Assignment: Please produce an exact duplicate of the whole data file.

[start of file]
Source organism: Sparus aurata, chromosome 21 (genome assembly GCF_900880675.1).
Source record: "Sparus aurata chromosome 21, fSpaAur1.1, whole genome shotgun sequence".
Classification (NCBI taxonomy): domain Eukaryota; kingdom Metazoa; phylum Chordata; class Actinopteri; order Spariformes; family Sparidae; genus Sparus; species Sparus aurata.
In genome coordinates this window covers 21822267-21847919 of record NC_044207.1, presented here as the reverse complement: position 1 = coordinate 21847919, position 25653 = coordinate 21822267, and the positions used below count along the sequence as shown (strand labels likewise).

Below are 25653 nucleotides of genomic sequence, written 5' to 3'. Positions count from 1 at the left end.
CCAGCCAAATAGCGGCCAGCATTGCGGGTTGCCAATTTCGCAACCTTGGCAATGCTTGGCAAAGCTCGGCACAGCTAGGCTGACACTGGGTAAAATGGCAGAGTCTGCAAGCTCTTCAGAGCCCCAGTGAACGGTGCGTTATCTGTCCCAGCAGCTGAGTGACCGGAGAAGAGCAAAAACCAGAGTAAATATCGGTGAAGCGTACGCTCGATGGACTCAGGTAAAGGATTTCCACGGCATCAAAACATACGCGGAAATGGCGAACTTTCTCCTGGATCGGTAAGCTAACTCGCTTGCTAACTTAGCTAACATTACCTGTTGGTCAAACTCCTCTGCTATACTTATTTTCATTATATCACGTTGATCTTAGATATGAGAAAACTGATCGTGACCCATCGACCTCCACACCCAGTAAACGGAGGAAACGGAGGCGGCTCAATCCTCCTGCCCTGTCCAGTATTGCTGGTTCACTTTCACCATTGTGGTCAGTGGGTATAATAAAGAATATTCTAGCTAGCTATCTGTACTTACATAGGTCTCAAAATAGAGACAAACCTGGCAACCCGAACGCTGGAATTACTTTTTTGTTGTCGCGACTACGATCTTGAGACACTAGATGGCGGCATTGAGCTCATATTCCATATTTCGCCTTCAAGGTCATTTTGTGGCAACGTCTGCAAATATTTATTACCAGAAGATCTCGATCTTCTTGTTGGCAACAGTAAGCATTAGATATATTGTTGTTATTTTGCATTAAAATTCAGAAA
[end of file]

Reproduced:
Source organism: Sparus aurata, chromosome 21 (genome assembly GCF_900880675.1).
Source record: "Sparus aurata chromosome 21, fSpaAur1.1, whole genome shotgun sequence".
Classification (NCBI taxonomy): domain Eukaryota; kingdom Metazoa; phylum Chordata; class Actinopteri; order Spariformes; family Sparidae; genus Sparus; species Sparus aurata.
In genome coordinates this window covers 21822267-21847919 of record NC_044207.1, presented here as the reverse complement: position 1 = coordinate 21847919, position 25653 = coordinate 21822267, and the positions used below count along the sequence as shown (strand labels likewise).

Below are 25653 nucleotides of genomic sequence, written 5' to 3'. Positions count from 1 at the left end.
CCAGCCAAATAGCGGCCAGCATTGCGGGTTGCCAATTTCGCAACCTTGGCAATGCTTGGCAAAGCTCGGCACAGCTAGGCTGACACTGGGTAAAATGGCAGAGTCTGCAAGCTCTTCAGAGCCCCAGTGAACGGTGCGTTATCTGTCCCAGCAGCTGAGTGACCGGAGAAGAGCAAAAACCAGAGTAAATATCGGTGAAGCGTACGCTCGATGGACTCAGGTAAAGGATTTCCACGGCATCAAAACATACGCGGAAATGGCGAACTTTCTCCTGGATCGGTAAGCTAACTCGCTTGCTAACTTAGCTAACATTACCTGTTGGTCAAACTCCTCTGCTATACTTATTTTCATTATATCACGTTGATCTTAGATATGAGAAAACTGATCGTGACCCATCGACCTCCACACCCAGTAAACGGAGGAAACGGAGGCGGCTCAATCCTCCTGCCCTGTCCAGTATTGCTGGTTCACTTTCACCATTGTGGTCAGTGGGTATAATAAAGAATATTCTAGCTAGCTATCTGTACTTACATAGGTCTCAAAATAGAGACAAACCTGGCAACCCGAACGCTGGAATTACTTTTTTGTTGTCGCGACTACGATCTTGAGACACTAGATGGCGGCATTGAGCTCATATTCCATATTTCGCCTTCAAGGTCATTTTGTGGCAACGTCTGCAAATATTTATTACCAGAAGATCTCGATCTTCTTGTTGGCAACAGTAAGCATTAGATATATTGTTGTTATTTTGCATTAAAATTCAGAAA